Patients reported improvement of their low back and lower extremity pain and numbness after completion of a conservative physical therapy program targeted at the cervical spine. On average, low back and lower extremity pain and numbness decreased multiple times in frequency or severity, as indicated by the mean improvement score of 3.12.
Total low back and lower extremity symptoms were reduced by 44% and severe pain complaints by 82%, although reports of moderate and mild symptoms both increased. Some patients with incomplete alleviation of symptoms shifted from severe pain to moderate or mild pain. There were 74% fewer complaints of constant pain or numbness after physical therapy. Intermittent complaints increased by 25, leaving 93 constant or intermittent complaints with complete alleviation. Numbness complaints were reduced by 58%.
A physical therapy program designed to reduce symptomatic cervical disk displacements improved low back and lower extremity symptoms. Precisely 23% of low back symptoms were alleviated; the percentages of alleviation in the lower extremities were higher than 52%, other than in the proximal leg, with 41% alleviation. The pattern of improvement being greater in the distal lower extremities than in the proximal lower extremities and greater in the lower extremities than in the low back suggests that the treatment program resulted in centralization of lower body symptoms.
The physical therapy program was effective in improving lumbar symptoms for patients with and without actual spinal cord contact or compression. Lumbar symptoms were triggered by cervical disk displacements described to indent only the thecal sac without cord contact while the patient was resting supine. We think that when patients are erect and active, a combination of dynamic stressors, vascular insufficiency, and ischemia occur frequently and result in the pathophysiology of the cervical cord.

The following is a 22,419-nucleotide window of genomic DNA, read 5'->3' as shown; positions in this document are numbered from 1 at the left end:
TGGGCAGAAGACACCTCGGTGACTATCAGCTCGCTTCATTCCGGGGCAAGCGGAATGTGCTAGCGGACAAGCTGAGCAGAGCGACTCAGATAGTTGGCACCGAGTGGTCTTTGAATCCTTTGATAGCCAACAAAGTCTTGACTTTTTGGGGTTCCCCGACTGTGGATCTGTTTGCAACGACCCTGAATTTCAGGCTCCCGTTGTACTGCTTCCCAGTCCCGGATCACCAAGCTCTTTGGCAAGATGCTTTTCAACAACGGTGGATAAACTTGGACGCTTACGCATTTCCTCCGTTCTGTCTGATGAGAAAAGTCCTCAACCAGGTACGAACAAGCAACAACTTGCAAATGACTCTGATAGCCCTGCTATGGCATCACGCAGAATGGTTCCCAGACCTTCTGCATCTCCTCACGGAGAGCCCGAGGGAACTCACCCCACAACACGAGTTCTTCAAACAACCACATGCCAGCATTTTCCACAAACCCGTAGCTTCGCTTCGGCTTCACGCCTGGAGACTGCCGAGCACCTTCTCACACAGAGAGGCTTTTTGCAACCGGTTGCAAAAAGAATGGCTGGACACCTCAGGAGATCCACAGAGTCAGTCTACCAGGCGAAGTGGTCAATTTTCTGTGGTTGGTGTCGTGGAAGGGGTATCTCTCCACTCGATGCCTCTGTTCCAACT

Similar improvements in lumbar symptoms occurred in patients with 1, 2, 3, and 4 displaced disks. The mean improvement score was highest for patients with 3 displaced disks, implying that multilevel involvement of the cervical spine does not result in less response to cervical treatments. Past studies have documented patients with displaced disks having their disks reabsorbed after cervical bracing, cervical traction, and other treatments.13,14 All patients had lumbar MRI findings of disk displacement, disk herniations, lumbar spondylotic changes, and lumbar spinal stenosis that contributed to the low back and lumbar symptoms that remained after treatments of the cervical spine.